The opposite of a flatlander is a woodchuck, a term that is applied, often with negative connotations, to a native born Vermonter.
In a recent gathering, a friend said that he had been born in Vermont. “So you are a woodchuck,” I replied. “No,” he said, “I am a Vermonter!” Growing up he never heard the term woodchuck. He opined that when the native Vermonters started complaining about all the changes caused by the flatlanders moving into the state, the flatlanders retaliated with the term, “woodchuck.”
With this discussion of flatlanders and woodchucks, I am probably wading into a mucky bottomed beaver pond. It’s time to get out. If you need more information about “woodchuck” and “flatlanders,”, try The Vermont Owner’s Manual by Frank Bryan and Bill Marers. For now let’s just leave it that generally speaking, flatlanders are usually from someplace to the south of the Vermont border.
In addition to the two legged flatlanders that have moved north to Vermont, there are a lot of feathered flatlanders that have also moved north.
Last week I wrote about the Black Vulture, the most recent southern species to begin making regular appearances in the mountainous realms of Vermont. Primarily a bird of the southeast, it has been following its cousin, the Turkey Vulture, northward. Historically, the Turkey Vulture was accidental in Vermont and only occasional in New England. Since the mid-twentieth century, it has increased dramatically. The TV is now commonly seen soaring over lakes, fields, and ridges from early Spring through late Fall. Direct evidence of breeding vultures is difficult to obtain, but there is lots of indirect evidence that Turkey Vultures are resident breeders, and it appears that the Black Vultures will soon join them.
Two weeks ago I wrote about the Red-bellied Woodpecker, a feathered flatlander. Also from the Southeast, the Red-bellied has firmly established its residential status since its first breeding record in 2001.
In March, I wrote two columns on the Mallard. Historically, the common dabbling duck in the Northeast was the American Black Duck. Audubon knew the Mallard from the interior states, but not from New England. As recently as 1933, a Vermont bird list called the Mallard a “rare summer resident” and “not common.” Fifty years later when the first Vermont Breeding Bird Atlas was compiled, the Mallard was described as the “most well-known of all wild waterfowl” and the “commonest duck in western Vermont.”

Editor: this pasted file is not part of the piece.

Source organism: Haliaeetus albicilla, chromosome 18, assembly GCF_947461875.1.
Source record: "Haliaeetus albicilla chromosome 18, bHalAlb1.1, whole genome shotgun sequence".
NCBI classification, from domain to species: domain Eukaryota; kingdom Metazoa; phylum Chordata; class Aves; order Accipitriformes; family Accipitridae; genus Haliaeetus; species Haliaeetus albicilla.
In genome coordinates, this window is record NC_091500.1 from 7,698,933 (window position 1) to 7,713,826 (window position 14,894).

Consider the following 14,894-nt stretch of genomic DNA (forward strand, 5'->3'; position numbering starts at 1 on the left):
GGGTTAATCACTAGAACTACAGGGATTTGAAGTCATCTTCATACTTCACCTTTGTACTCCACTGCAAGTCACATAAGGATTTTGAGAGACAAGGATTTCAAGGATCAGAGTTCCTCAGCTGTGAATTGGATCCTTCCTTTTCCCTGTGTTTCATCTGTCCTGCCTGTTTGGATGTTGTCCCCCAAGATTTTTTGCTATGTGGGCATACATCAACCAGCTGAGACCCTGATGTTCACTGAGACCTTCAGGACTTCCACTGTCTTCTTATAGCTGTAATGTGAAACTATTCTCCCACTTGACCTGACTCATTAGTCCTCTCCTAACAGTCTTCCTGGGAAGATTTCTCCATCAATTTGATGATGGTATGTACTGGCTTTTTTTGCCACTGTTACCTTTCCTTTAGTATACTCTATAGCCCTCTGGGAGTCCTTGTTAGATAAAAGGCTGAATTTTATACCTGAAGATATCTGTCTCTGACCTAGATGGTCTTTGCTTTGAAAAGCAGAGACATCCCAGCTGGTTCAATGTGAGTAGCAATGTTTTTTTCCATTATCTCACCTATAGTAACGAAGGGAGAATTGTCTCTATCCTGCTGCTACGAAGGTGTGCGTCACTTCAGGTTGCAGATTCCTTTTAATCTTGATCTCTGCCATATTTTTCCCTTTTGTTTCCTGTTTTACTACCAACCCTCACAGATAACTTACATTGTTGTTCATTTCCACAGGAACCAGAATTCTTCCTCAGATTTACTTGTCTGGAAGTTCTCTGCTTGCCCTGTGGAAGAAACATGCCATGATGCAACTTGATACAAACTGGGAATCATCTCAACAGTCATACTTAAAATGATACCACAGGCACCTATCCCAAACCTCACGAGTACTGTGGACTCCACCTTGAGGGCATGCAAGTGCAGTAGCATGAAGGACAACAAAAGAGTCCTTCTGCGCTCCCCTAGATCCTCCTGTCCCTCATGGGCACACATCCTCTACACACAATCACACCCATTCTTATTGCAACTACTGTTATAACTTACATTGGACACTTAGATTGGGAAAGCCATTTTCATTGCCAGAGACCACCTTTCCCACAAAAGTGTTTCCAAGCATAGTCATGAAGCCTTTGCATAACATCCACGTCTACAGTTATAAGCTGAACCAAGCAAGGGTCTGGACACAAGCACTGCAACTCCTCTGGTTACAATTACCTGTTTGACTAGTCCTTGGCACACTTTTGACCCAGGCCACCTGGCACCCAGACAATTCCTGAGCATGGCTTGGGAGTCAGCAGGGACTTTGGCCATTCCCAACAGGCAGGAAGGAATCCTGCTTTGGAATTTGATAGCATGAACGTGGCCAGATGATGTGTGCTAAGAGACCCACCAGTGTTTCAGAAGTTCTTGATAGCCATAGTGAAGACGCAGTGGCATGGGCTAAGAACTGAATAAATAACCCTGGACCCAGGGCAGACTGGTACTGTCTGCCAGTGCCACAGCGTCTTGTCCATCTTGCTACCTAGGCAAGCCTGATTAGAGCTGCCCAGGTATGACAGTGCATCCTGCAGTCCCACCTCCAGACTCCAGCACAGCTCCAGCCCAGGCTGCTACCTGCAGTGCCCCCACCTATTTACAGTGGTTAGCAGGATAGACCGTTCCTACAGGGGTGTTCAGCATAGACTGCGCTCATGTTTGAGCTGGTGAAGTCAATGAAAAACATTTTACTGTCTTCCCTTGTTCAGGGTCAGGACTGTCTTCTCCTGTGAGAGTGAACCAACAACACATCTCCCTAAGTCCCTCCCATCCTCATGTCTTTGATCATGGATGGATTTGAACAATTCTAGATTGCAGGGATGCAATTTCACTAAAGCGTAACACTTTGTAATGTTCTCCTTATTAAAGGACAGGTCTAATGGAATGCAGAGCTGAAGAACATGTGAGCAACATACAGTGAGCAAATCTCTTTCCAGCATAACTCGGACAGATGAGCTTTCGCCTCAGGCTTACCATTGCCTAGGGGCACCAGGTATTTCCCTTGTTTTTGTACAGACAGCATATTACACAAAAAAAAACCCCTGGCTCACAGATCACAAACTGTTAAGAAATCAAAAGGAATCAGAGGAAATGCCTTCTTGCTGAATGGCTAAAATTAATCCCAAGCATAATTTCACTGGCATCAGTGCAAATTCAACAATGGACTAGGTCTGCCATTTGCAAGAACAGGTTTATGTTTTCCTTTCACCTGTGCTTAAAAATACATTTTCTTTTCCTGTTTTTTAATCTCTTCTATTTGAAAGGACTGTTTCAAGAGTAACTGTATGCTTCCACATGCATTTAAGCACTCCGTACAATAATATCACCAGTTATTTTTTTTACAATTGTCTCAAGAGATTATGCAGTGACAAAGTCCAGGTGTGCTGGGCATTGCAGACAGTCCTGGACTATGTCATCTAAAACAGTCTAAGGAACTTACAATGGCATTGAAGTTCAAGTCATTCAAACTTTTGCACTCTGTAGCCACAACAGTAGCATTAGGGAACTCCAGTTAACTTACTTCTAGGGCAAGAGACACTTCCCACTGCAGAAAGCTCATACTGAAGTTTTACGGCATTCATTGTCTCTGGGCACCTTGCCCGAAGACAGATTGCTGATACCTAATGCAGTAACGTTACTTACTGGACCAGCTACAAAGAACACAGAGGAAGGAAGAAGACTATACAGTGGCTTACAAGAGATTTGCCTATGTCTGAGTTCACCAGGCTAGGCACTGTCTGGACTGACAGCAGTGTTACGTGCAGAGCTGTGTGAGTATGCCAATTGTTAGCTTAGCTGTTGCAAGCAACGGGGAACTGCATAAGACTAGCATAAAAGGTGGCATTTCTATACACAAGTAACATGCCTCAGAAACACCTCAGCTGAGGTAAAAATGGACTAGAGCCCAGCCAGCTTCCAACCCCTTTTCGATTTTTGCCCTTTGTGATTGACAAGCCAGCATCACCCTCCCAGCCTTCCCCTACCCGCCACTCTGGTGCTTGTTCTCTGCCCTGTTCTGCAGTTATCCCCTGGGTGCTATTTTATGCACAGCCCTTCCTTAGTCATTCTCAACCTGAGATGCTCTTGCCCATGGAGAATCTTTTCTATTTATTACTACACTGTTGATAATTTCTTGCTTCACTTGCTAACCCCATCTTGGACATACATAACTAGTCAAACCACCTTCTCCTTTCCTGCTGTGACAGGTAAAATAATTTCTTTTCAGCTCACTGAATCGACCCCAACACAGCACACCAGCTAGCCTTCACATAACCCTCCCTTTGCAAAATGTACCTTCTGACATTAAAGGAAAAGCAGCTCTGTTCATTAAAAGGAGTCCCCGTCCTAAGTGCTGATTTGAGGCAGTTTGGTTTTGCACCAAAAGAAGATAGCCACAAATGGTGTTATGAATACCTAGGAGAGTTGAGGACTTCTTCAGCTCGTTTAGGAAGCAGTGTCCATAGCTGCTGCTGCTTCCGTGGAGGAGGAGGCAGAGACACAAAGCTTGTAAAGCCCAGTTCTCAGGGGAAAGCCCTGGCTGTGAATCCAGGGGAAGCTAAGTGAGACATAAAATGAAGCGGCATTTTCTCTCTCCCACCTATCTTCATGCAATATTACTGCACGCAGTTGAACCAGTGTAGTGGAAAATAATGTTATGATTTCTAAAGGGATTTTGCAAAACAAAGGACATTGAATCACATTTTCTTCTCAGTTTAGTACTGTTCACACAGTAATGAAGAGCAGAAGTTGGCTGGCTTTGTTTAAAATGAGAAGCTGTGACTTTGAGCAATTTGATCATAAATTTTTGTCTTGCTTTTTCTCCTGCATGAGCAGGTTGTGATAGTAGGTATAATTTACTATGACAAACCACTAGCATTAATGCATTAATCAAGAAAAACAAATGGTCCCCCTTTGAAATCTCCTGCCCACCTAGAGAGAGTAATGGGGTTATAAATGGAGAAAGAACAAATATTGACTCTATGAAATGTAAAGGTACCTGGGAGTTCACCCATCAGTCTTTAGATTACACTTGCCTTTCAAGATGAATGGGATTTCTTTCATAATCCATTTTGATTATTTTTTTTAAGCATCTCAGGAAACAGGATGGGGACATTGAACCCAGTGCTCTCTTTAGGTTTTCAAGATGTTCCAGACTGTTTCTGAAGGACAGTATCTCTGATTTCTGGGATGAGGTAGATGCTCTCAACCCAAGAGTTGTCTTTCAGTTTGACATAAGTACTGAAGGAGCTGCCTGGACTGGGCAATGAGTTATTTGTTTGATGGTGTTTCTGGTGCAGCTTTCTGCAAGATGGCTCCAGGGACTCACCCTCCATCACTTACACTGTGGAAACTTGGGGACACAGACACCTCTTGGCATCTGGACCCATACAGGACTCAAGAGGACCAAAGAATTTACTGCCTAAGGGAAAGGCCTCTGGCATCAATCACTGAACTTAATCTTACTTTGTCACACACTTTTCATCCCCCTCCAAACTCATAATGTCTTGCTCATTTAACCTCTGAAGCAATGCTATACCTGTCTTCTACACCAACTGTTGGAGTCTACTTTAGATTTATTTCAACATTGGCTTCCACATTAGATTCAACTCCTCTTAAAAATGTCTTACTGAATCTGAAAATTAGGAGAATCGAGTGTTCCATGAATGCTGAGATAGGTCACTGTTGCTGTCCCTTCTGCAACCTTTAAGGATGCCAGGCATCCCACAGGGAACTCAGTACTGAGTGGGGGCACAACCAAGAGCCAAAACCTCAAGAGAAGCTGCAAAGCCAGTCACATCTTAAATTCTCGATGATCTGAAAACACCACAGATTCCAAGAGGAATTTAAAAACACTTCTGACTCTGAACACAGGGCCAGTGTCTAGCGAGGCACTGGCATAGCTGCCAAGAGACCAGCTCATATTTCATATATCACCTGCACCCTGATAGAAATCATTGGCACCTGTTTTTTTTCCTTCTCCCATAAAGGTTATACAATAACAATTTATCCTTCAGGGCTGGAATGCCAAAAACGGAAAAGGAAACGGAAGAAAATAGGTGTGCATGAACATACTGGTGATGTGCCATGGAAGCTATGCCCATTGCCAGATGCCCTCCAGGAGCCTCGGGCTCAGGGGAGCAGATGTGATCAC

Canada Geese used to be known in Vermont as a migratory species going to and from breeding grounds in the arctic tundra. Many of the arctic birds still pass through, but many more have become feathered flatlanders. Thirty years ago there were only a few places in Vermont where Canada Geese nested. Today they have an abundant breeding population. Several nesting pairs are already incubating around the Retreat Meadows.
But let’s talk about the songbirds. Around those brushy edges of the Retreat Meadows, one of the first songbirds to burst into full-throated splendor has been singing for at least three weeks. He is a feathered flatlander: the Northern Mockingbird.
One of the earliest songbirds to begin greeting the Spring is yet another feathered flatlander: the Tufted Titmouse. A warm day in January may elicit song from the titmouse, and by the time the days are becoming noticeably longer, he is at it with enthusiasm, celebrating the impending life of springtime. His expectation of Spring is frequently premature, which might prompt a real Vermonter to mutter, “lander” (as in flat), meaning that the titmouse obviously is from someplace else and doesn’t know that winter isn’t over, for certain, until the corn finally comes up, and even then it can be dicey in some places.
Most of the feathered natives are not much for singing: the nuthatch (terse anks), the chickadee (wordy for a Vermonter but native nontheless), the creeper and junco (thin little buzzes & clicks). Feathered flatlanders, by contrast, have brought some real musical abilities to the Vermont landscape. In addition to the mockingbird and titmouse, the Northern Cardinal has moved north from its home in the south, and sings with a whistled enthusiasm that can thaw even the winter-frozen heart of a real Vermonter. And what a splash of brilliant color he adds to the winter landscape. A red cardinal perched on a green, but snow covered branch of a white pine is capable of prompting even the real-est of real Vermonters to admit, grudgingly, that “Some of them landers is okay.”
I know a couple of real Vermonters who are so real that their ancestors came to Vermont on the heels of the great land grabber and speculator, Ethan Allen; their great-great whatever may have been one of the first to buy Ethan’s sales pitch. But oh do they get excited about the Carolina Wren when it comes to the feeder, and especially when he limbers his cords and rivals the cardinal in his song. Then the real Vermonter can barely contain his love for the flatlander.
I said this to a real Vermonter one time. “You love the cardinal and wren, and they’re flatlanders. How come you don’t love me?”
“You can’t sing!” I tried mumbling my other virtues and contributions, but he cut me off. “Nuff said.”
Point is: some of the most common and/or familiar birds in the current Vermont landscape, are relative newcomers. There are various reasons why they have extended their range to the Vermont mountains, and for good cause we should worry about some of those reasons. But these feathered flatlanders brighten the landscape and enrich the airwaves. They contribute to Vermont being a special place ... as do most of us other two-legged flatlanders ... most of the time.